Same origin policy for JavaScript

Table of contents

  1. 1. See also
  2. 2. Original Document Information

The same origin policy prevents a document or script loaded from one origin from getting or setting properties of a document from another origin. This policy dates all the way back to Netscape Navigator 2.0.

Mozilla considers two pages to have the same origin if the protocol, port (if one is specified), and host are the same for both pages. The following table gives examples of origin comparisons to the URL http://store.company.com/dir/page.html:

URL Outcome Reason
http://store.company.com/dir2/other.html Success  
http://store.company.com/dir/inner/another.html Success  
https://store.company.com/secure.html Failure Different protocol
http://store.company.com:81/dir/etc.html Failure Different port
http://news.company.com/dir/other.html Failure Different host

There is one exception to the same origin rule. A script can set the value of document.domain to a suffix of the current domain. If it does so, the shorter domain is used for subsequent origin checks. For example, assume a script in the document at http://store.company.com/dir/other.html executes the following statement:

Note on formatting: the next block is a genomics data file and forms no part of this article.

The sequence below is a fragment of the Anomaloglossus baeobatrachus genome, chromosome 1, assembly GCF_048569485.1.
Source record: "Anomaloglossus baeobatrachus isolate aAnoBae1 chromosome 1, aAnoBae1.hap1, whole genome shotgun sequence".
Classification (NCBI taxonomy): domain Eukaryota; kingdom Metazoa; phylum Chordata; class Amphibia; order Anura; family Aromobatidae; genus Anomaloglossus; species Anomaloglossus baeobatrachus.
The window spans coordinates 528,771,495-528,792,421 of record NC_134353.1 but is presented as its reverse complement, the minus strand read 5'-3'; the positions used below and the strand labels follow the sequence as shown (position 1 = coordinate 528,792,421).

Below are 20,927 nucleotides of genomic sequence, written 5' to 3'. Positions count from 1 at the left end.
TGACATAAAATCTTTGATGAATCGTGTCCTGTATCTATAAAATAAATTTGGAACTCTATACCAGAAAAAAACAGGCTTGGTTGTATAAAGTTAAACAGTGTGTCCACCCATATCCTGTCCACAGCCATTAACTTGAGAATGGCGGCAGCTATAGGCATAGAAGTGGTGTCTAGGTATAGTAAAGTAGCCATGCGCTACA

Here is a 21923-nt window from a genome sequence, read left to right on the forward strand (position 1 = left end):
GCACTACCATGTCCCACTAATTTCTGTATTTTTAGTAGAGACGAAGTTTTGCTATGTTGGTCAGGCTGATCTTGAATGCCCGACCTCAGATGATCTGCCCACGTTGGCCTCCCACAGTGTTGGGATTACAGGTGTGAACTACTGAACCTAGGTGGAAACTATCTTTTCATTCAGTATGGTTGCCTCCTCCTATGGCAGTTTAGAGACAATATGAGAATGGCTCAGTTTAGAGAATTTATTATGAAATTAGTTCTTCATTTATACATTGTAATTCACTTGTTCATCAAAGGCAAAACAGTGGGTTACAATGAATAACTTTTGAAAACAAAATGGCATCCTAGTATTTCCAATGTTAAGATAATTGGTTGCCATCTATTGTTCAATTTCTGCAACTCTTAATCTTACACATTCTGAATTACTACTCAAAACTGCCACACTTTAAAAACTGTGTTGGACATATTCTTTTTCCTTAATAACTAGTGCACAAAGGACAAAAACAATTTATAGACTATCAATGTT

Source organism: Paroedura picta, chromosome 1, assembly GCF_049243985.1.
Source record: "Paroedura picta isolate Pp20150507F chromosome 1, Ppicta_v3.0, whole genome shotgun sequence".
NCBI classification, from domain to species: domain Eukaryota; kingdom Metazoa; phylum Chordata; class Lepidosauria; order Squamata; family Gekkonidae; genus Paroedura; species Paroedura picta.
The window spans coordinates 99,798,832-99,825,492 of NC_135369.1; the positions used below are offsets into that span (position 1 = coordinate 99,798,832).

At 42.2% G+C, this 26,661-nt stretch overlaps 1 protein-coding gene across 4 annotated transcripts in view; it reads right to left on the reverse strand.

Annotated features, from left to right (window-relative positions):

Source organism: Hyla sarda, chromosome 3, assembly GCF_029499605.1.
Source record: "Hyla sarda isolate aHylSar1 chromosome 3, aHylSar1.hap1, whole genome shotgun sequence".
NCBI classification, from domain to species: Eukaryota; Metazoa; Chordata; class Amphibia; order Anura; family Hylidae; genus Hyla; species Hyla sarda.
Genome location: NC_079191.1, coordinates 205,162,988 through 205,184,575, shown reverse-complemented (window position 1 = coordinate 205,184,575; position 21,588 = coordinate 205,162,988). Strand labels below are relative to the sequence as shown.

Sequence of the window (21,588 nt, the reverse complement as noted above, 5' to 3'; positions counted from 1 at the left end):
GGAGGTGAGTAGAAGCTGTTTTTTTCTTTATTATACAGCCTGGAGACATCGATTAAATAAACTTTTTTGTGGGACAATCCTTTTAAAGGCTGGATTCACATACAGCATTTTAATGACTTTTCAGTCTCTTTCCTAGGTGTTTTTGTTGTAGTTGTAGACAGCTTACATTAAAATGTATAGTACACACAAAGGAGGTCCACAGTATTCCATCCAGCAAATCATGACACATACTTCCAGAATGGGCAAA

document.domain = "company.com";

After that statement executes, the page would pass the origin check with http://company.com/dir/page.html. However, by the same reasoning, company.com could not set document.domain to othercompany.com.

Port number is kept by the browser separately. Any call to the setter, including document.domain = document.domain causes the port number to be overwritten with null. Therefore one can not make company.com:8080 talk to company.com by only setting document.domain = "company.com" in the first. It has to be set in both so that port numbers are both null.

See also

Original Document Information

  • Author(s): Jesse Ruderman

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